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Washington Still Not Learning from Its Mistakes, Home Loans to Bad-Credit Borrowers Edition


Sometimes, one can seriously wonder whether Washington politicians will ever learn from the mistakes of the past. While we’re still dealing with the catastrophic effects of previous government housing subsidies, the Obama administration is pushing banks yet again to extend loans to people with poor credit. The Washington Post reports:

President Obama’s economic advisers and outside experts say the nation’s much-celebrated housing rebound is leaving too many people behind, including young people looking to buy their first homes and individuals with credit records weakened by the recession.

The Obama administration is engaged in a broad push to make more home loans available to people with weaker credit…officials say they are working to get banks to lend to a wider range of borrowers by taking advantage of taxpayer-backed programs — including those offered by the Federal Housing Administration — that insure home loans against default. Housing officials are urging the Justice Department to provide assurances to banks, which have become increasingly cautious, that they will not face legal or financial recriminations if they make loans to riskier borrowers who meet government standards but later default.

That’s the same FHA that was in bad shape and the subject of much controversy not too long ago. The American Enterprise Institute even has a Federal Housing Administration Watch website to monitor how much trouble the agency gets itself in, while also suggesting solutions how to fix it. In fact, the Post mentions AEI’s Ed Pinto in the story: 

Obama pledged in his State of the Union address to do more to make sure more Americans can enjoy the benefits of the housing recovery, but critics say encouraging banks to lend as broadly as the administration hopes will sow the seeds of another housing disaster and endanger taxpayer dollars.

“If that were to come to pass, that would open the floodgates to highly excessive risk and would send us right back on the same path we were just trying to recover from,” said Ed Pinto, a resident fellow at the American Enterprise Institute and former top executive at mortgage giant Fannie Mae.

And it’s not as if the government isn’t already deeply involved in the housing market:

Deciding which borrowers get loans might seem like something that should be left up to the private market. But since the financial crisis in 2008, the government has shaped most of the housing market, insuring between 80 percent and 90 percent of all new loans, according to the industry publication Inside Mortgage Finance. It has done so primarily through the Federal Housing Administration, which is part of the executive branch, and taxpayer-backed mortgage giants Fannie Mae and Freddie Mac, run by an independent regulator.

The FHA historically has been dedicated to making homeownership affordable for people of moderate means. Under FHA terms, a borrower can get a home loan with a credit score as low as 500 or a down payment as small as 3.5 percent. If borrowers with FHA loans default on their payments, taxpayers are on the line — a guarantee that should provide confidence to banks to lend.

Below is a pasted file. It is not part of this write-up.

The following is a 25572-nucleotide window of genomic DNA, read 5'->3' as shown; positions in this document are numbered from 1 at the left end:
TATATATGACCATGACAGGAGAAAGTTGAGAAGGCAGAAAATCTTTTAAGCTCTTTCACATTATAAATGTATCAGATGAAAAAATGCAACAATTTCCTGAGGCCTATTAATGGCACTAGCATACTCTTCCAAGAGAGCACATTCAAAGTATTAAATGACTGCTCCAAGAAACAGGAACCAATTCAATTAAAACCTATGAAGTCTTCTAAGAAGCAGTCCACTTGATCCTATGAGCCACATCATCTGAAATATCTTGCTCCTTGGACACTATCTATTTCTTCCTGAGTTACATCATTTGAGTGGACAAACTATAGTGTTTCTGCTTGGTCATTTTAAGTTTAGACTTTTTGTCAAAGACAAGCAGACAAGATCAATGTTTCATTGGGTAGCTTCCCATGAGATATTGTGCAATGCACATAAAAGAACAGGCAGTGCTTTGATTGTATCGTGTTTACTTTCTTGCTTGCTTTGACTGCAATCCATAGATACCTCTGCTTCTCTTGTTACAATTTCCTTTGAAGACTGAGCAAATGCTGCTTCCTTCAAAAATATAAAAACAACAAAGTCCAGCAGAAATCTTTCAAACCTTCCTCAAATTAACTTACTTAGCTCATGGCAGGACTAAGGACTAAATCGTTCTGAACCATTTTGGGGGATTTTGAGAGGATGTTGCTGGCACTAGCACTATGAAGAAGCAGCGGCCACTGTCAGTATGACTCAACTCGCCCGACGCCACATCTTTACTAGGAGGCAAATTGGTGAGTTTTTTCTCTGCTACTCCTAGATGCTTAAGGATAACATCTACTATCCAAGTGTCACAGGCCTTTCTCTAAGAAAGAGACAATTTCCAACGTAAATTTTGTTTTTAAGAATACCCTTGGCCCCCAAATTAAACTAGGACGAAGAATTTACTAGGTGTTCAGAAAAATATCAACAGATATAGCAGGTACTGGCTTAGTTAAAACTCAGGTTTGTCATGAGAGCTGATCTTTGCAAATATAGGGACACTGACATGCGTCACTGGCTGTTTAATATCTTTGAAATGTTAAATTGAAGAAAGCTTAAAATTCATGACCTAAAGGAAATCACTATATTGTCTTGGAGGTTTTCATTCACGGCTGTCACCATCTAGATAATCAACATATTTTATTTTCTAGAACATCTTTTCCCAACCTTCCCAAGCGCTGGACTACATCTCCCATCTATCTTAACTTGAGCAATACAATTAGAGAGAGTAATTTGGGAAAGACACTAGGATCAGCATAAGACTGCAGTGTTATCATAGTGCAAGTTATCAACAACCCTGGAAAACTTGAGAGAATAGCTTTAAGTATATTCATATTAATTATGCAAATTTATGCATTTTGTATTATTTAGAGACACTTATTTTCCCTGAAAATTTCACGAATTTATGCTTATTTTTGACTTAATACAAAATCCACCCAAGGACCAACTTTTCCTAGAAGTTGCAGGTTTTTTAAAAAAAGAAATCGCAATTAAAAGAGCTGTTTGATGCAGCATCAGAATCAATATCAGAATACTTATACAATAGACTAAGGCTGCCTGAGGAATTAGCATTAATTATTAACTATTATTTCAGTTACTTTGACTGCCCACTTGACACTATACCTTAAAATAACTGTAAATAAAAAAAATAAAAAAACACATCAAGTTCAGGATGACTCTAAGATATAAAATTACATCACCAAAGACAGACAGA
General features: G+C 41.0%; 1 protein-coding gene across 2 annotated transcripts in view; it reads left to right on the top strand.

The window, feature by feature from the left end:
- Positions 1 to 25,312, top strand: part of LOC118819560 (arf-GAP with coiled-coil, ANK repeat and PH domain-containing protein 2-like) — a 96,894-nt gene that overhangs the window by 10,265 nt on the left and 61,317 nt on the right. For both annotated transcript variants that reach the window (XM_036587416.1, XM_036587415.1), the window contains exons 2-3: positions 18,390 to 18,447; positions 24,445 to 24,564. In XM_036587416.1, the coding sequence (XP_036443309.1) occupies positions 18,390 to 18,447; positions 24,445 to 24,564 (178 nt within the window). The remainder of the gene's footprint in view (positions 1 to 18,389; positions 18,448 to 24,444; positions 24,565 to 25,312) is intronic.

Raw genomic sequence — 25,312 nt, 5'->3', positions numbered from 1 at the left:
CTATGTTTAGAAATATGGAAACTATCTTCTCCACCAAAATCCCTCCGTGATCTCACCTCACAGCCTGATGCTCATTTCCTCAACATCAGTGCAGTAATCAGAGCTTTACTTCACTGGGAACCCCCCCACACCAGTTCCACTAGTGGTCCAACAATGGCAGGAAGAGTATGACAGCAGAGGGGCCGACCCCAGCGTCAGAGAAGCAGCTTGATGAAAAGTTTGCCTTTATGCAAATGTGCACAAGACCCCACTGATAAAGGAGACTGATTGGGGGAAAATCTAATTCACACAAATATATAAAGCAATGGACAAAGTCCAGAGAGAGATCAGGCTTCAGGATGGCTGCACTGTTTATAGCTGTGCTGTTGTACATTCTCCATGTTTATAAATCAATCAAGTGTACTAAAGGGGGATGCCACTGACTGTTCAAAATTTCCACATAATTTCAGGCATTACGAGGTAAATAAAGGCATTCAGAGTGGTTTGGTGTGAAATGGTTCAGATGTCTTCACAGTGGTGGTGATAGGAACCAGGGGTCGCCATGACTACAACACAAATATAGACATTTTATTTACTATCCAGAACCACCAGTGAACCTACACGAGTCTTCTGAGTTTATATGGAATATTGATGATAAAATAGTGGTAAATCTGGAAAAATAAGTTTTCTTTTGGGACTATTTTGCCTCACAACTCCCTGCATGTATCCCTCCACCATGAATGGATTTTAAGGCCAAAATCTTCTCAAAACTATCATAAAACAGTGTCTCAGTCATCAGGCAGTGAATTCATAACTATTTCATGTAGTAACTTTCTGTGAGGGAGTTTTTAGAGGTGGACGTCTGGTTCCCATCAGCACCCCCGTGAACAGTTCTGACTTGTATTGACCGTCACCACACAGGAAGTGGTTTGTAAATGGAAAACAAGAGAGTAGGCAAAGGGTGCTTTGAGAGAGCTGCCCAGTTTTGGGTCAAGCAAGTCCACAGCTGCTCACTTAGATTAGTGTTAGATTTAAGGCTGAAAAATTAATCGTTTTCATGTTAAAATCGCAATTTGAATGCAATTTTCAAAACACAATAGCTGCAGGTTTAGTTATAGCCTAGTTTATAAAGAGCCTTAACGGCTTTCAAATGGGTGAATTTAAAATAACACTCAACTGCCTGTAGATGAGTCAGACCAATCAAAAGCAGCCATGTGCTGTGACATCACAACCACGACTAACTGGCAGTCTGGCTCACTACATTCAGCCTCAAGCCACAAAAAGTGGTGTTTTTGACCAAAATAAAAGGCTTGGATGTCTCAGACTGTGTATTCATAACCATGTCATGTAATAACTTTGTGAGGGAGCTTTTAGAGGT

Do you think that this type of loan guarantee will give banks the proper incentives to be a good steward of taxpayers’ money? No. In fact, a plan that ensures that banks won’t lose money or their government guarantee if and when their loans go bad — hardly the best way to promote prudence.

This is another case, like the SBA situation I wrote about yesterday, in which a market-failure argument is used to make the case for government intervention. In fact, it’s almost the same argument: Banks are too risk-adverse and and won’t lend money to deserving borrowers. See:

“If the only people who can get a loan have near-perfect credit and are putting down 25 percent, you’re leaving out of the market an entire population of creditworthy folks, which constrains demand and slows the recovery,” said Jim Parrott, who until January was the senior adviser on housing for the White House’s National Economic Council.”

But, as the story correctly notes, the alternative to not buying a house if you can’t afford it isn’t living in the street; it’s renting as one builds a credit score and saves money.

We shouldn’t forget that we are only a few years removed from the financial crisis that was the result of reckless behavior by government, banks, and borrowers, mostly driven by the illusion that there is such thing as a free lunch (see this great piece on the financial crisis by economist Russ Roberts. called “Gambling With Other People’s Money”).

But make no mistake, while this plan is presented as a way to help hopeful home buyers, the main beneficiaries will once again be the banking and real-estate industries. David Stockman’s new book has an entire chapter called “From Washington to Wall Street, Roots of the Great Housing Deformation.” Here is a great quote from the housing cronyism of the 80s:

For that reason, the guarantee fee catalyzed the forces of crony capitalism like rarely before in the history of federal housing programs. Home builders and suppliers of lumber, hardware, HVAC, and electrical products joined real estate agents, mortgage bankers and brokers, title lawyers, and dozens more in a mighty coalition to keep private enterprise humming on cheap, socialized credit. 

Here is the Post’s article. 


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